President Donald Trump’s homeland security adviser Tom Bossert said that the military has taken unprecedented steps in response to Hurricane Irma.
By the time of this briefing Sept. 11, Hurricane Irma had weakened to a tropical storm as it made its way up the Florida peninsula.
"The mobilization of our military in response to the storms in Puerto Rico and the U.S. Virgin Islands is the largest ever mobilization of our military in a naval and marine operation, and we now have an Air Force carrier deployed in this effort; this was the first-ever as well," Bossert said.
Was the military’s response to Irma the largest naval operation ever and the first time an aircraft carrier has been deployed after a natural disaster?
For one, the Navy actually operates aircraft carriers, not the Air Force. More to the point, it is too soon to say that the U.S. response to Irma was the largest response to a hurricane, and it definitely was not the first time an aircraft carrier was deployed for that reason.
Hurricane Irma struck the U.S. Virgin Islands as a Category 5 storm and skirted along Puerto Rico’s coast with 185 mph winds. The storm continued on a track towards Florida, where it hit the Keys as a Category 4 hurricane in the Florida Keys and then again on Marco Island as a Category 3. The storm caused major, widespread damage from Miami to Naples to Tampa and Jacksonville.
In response to Irma, the Defense Department said on Tuesday that it had dispatched 10,000 service members to the U.S. Virgin Islands and Puerto Rico, and 20,700 in the eastern United States.
The National Guard reported Sept. 12 that it had deployed more than 15,500 guardsmen in response to Irma. In addition to service members, the Pentagon has deployed nine ships and the USS Abraham Lincoln, a nuclear-powered aircraft carrier controlled by the Navy.
These numbers could change as the department assesses what is needed.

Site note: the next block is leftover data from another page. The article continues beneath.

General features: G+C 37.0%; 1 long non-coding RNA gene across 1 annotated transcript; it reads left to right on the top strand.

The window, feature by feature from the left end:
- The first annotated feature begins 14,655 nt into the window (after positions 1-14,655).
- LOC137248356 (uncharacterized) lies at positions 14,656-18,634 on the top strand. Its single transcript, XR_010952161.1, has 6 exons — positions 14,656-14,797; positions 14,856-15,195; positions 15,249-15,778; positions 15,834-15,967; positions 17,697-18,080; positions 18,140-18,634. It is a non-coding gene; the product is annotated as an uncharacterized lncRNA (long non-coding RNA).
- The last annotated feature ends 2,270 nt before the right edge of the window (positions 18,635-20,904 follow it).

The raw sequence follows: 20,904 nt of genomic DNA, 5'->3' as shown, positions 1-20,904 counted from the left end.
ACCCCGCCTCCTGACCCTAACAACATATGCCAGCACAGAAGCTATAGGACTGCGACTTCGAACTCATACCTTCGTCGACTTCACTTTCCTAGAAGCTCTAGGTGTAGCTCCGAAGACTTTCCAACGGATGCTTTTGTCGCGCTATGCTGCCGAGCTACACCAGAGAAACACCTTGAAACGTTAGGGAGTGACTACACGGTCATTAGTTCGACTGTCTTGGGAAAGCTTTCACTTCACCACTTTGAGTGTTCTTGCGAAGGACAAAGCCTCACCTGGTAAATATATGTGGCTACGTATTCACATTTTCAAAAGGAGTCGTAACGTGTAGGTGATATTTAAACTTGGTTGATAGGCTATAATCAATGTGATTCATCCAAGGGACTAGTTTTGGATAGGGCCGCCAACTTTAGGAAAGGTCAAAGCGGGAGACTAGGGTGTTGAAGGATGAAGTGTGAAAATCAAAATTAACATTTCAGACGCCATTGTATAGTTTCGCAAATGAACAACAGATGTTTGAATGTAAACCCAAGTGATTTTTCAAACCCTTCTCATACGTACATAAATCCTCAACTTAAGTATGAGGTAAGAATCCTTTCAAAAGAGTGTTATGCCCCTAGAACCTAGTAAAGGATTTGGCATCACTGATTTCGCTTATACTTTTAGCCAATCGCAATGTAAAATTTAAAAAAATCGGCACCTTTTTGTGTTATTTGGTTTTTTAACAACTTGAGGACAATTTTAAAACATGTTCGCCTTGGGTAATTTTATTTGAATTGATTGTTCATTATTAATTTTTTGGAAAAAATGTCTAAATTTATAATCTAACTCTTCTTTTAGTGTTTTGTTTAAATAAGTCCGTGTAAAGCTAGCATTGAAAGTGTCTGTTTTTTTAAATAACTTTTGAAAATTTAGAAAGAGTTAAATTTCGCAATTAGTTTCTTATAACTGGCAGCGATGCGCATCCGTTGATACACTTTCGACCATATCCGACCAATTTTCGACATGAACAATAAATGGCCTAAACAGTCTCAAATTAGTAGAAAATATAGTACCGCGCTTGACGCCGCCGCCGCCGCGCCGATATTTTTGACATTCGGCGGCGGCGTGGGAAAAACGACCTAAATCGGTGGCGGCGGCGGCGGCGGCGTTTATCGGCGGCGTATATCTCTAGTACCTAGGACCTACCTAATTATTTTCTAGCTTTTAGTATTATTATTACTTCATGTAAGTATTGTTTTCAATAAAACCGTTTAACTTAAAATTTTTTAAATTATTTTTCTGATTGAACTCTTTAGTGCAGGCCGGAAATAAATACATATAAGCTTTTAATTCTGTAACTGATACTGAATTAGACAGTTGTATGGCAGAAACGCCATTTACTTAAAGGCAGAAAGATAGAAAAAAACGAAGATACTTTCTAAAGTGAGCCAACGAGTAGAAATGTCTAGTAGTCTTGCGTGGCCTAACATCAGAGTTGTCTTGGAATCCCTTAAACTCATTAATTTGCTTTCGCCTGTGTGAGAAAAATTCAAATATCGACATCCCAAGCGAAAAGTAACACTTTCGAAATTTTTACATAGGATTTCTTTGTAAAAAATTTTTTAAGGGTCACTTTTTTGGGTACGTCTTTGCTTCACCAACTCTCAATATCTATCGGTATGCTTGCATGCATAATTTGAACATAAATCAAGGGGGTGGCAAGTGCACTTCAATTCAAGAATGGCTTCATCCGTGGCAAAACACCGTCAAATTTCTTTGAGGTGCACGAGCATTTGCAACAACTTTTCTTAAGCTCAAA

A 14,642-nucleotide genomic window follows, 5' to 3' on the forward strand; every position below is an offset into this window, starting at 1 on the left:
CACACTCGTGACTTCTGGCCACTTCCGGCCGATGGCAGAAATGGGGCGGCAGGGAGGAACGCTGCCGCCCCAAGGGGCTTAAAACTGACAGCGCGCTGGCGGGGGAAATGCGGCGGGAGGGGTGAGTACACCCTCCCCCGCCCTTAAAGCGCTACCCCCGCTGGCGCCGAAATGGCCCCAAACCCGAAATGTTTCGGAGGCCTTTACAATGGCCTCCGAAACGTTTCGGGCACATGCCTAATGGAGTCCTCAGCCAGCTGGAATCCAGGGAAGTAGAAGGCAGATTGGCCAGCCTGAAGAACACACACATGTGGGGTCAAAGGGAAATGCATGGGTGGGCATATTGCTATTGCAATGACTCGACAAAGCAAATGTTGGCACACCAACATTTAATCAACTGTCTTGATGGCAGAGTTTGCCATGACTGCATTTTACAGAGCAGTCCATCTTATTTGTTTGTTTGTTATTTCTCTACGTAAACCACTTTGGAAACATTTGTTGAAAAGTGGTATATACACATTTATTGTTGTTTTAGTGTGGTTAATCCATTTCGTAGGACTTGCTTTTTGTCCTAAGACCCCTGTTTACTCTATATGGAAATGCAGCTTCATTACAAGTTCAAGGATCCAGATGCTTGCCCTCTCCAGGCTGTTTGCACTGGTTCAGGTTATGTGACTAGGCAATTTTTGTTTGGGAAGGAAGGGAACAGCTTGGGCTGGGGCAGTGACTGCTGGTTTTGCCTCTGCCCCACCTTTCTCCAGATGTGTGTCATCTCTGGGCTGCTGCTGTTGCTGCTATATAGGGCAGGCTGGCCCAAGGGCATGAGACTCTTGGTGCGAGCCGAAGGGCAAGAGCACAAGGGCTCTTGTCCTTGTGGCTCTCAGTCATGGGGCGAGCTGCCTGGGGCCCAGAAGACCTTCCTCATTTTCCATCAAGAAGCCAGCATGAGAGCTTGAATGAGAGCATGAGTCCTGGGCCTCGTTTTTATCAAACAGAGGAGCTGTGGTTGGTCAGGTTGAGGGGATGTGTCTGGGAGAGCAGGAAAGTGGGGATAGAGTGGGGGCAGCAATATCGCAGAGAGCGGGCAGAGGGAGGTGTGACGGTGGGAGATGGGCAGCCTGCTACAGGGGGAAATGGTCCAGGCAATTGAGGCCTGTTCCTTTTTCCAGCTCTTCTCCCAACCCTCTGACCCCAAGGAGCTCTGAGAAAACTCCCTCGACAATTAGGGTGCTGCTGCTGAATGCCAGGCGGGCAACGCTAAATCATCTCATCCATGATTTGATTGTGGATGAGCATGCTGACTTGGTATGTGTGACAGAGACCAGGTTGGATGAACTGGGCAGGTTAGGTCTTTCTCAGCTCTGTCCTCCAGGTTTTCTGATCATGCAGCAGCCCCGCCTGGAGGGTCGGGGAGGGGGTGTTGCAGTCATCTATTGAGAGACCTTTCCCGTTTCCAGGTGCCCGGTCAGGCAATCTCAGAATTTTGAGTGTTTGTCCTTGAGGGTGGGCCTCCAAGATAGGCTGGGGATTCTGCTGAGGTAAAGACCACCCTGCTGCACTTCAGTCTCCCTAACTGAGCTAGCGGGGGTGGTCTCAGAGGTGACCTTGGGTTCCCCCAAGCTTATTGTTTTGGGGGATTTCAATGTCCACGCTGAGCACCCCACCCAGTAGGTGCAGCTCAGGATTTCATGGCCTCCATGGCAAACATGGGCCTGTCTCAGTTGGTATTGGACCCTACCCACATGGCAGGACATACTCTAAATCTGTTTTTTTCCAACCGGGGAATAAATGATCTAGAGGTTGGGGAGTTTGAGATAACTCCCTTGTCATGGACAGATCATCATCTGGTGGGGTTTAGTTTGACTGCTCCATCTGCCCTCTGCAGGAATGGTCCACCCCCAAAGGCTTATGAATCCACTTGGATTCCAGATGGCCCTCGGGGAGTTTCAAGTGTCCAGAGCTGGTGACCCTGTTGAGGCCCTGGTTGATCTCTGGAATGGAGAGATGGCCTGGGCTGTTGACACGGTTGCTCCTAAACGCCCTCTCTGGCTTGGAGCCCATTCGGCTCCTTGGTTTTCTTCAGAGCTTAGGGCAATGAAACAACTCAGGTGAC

Still, by numbers alone, the response to Irma at the time of this claim doesn’t quite stack up against the Pentagon’s response to Hurricane Katrina.
By Sept. 7, 2005, nine days after Katrina made landfall, operations included 17,417 active-duty troops, 42,990 National Guardsmen, 20 U.S. ships, 360 helicopters and 93 military planes, according to a Congressional Research Service report.
"Whether the Irma efforts become the largest deployment of U.S. military forces after a natural disaster remains to be seen, but it’s worth noting that more than 12,000 Department of Defense personnel assisted with Unified Assistance, and thousands were deployed after Hurricane Katrina," said Lance Janda, a military historian at Cameron University.
More broadly, if you consider all naval and Marine operations (not just hurricane relief), then Bossert’s claim is even more inaccurate.
"Clearly this was nowhere near the biggest naval/Marine operation ever—it was dwarfed by big wartime operations from World War II and the Korean war and even Operation Desert Storm," said Michael O’Hanlon, a senior fellow at the Brookings Institution.
The Navy Office of Information confirmed that this was not the first time an aircraft carrier has been deployed to help hurricane recovery efforts.
After Hurricane Katrina, the USS Harry S. Truman deployed for rescue and recovery operations.
In addition, the USS Saipan was deployed after Hurricane Hazel in 1954. And it’s not only hurricanes. In 1959, the USS Kearsarge deployed to Japan to help with relief efforts related to Typhoon Vera. The USS Abraham Lincoln was also sent to Sumatra to provide support for Indonesia after the 2004 tsunami.
Bossert said the Defense Department had put together "the largest-ever mobilization of our military in a naval and Marine operation." He also added that for the first time ever an "Air Force carrier" had been deployed in the effort.
Bossert misspoke when he said "Air Force" carrier, but it’s still not the first time an aircraft carrier has been used after a natural disaster.
Most importantly, it is too soon to say that the military response to Hurricane Irma was the largest ever. At this point, the response to Irma doesn’t quite stack up against the Pentagon’s response to Hurricane Katrina.
We rate this claim Mostly False.